What’s ahead for 2009 is the subject of today’s end-of-the-year reflection. Not that we know anything. In fact, Daily Reckoning readers often chide us gently after we make remarks about politics, fashion, art or other subjects: "stick to what you know," they say.
Trouble is, we don’t know anything. Beyond what we see and hear directly, it is all hypothesis, inference and conjecture. We’re even a little suspicious about things that take place right under our own noses. "Did we see what we think we saw?" we ask ourselves.
As for the markets – nobody knows nuthin’. Even the greatest economists of the 20th century were mostly wrong. But even as to that we are uncertain. Being wrong in economics is a matter of opinion. It’s not science. You can’t test economic theories. Because you can’t do a controlled experiment. The conditions are always different…and there’s always more to the story. So you can never definitively prove whether they are right or wrong. All you can do is argue about them.
As for the analysts, practically all their projections, forecasts, models and formulae have proven worse than useless. We remember, in March, we went looking for a money manager. The pros gave us neat diagrams showing their forecasts for how much we would make from different asset classes…along with probability figures showing how much we could count on the money. For example, we might expect to make 8.2% per year from emerging markets over the next 10 years…with a probability of 68% to 85% that this would turn out to be correct. Thus could we choose an investment strategy suited to our needs.
The numbers were impressively detailed. But they were just numbers. In the event, it turned out that the analysts had no idea. Nowhere in their projections…or even in their dreams…was the possibility of losing half our money in emerging markets before the end of the year.
But the analysts put on a good show. And they misled an entire generation of investors into making the dumbest speculations of all time. Now, those mistakes are being corrected – which is why we are ending a year with the greatest losses of all time.
Yes, dear reader, fair warning: it’s all guesswork.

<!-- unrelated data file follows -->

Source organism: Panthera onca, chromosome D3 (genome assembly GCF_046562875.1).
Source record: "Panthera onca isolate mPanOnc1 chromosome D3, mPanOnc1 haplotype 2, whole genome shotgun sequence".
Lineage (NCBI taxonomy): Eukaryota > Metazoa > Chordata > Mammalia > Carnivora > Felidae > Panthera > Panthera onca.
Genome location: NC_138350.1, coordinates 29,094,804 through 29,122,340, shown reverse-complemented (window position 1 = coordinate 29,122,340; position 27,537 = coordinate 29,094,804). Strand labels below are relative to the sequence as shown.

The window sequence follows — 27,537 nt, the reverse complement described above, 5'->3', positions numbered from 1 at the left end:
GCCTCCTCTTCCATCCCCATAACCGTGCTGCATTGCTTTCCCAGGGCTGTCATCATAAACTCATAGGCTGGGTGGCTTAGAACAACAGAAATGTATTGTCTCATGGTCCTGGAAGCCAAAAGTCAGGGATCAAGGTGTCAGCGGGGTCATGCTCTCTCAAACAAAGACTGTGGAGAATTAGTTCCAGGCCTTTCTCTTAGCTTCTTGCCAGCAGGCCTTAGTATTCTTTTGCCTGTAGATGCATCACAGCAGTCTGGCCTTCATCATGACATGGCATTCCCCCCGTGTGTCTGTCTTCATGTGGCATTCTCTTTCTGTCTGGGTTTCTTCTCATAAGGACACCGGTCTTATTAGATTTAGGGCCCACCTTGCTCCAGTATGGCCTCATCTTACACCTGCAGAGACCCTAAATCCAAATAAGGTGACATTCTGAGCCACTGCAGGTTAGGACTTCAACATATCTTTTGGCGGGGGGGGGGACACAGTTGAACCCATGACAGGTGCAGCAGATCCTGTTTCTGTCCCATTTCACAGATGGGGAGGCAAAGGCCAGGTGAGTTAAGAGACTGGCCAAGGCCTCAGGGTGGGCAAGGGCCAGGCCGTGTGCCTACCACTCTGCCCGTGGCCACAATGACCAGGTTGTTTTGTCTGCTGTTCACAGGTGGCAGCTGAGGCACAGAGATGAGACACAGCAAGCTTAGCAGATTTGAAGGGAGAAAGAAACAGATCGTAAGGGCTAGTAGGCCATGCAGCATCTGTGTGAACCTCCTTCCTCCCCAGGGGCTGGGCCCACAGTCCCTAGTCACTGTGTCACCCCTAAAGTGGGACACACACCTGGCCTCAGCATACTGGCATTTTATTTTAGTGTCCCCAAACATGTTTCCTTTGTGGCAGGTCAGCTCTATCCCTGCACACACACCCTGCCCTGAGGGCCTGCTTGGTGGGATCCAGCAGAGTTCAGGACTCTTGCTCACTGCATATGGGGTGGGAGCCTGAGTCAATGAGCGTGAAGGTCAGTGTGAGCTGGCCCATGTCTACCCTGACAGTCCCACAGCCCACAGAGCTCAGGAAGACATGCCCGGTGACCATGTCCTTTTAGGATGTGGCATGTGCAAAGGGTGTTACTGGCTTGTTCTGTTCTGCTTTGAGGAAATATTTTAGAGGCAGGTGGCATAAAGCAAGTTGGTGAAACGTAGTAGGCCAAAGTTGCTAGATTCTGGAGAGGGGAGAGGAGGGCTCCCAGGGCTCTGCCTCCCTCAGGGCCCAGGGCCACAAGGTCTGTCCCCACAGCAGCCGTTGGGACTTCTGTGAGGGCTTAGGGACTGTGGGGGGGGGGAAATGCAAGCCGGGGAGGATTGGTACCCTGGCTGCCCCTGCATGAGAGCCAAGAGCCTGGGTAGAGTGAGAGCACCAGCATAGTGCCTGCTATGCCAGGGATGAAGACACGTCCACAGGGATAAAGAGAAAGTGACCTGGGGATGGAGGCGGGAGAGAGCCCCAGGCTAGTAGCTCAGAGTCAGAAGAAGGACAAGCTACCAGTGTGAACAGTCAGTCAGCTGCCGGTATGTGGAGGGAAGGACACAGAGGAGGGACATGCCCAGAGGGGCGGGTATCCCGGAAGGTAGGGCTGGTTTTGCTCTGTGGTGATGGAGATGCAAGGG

We hope and suspect that our guesses are better than those of most economists. Not because we are smarter or better informed, but because we dumber and more ignorant. We were never smart enough to understand how the theories that guide most economists could possibly be true. As to how you could get rich by borrowing money…or how you could help a deadbeat debtor by lending him more money – we never got the hang of it. And put the Black-Scholes Option Pricing Model in front of us…and we go blank. Maybe those numbers mean something…and maybe they don’t.
Let us put it this way, we are unburdened by the illusion of knowledge. In other words, we are aware of the profundity of our ignorance…giving us a little edge over most investment forecasters.
Besides, our operating metaphor is more in line with the facts. Economies are not machines. Instead, they are organic, natural phenomenon in which the principal actor – man – is subject to fits of brutal sanity, interspersed by long periods of hallucination in which he is trying to get something for nothing. Fundamentally, it is a ‘moral’ system, not a mechanical system. When people make mistakes they have to pay for them.
"Find the premise that is false and invest against it," says George Soros. At the end of the last century people believed that stocks would go up forever while gold went down. We bet against it, with happy results. Then, in 2007/early 2008 there were so many false premises around that a contrarian investor was spoiled for choice. Housing, stocks, shipping, oil, copper…debt, equity, commodities…he could point blindfolded at the Financial Times and find a good short sale opportunity.
But what now?
What is the premise that is wrong today? Perhaps it is revealed in the following two news items:
"Consumer confidence at all-time low," reports Bloomberg.
Meanwhile, yesterday, the 10-year Treasury note was at an all-time high, with a yield of only 2.09%.
Consumers think the world is ending tomorrow. But investors imagine that U.S. government debt, and the currency in which it is denominated, will be good forever. At the present nominal rate of return on T-notes, an investor would have to wait 50 years to earn back his investment. At the real rate – adjusted for the current rate of consumer price inflation – people will ice skate in Hell first. The real rate of return on T-notes is negative.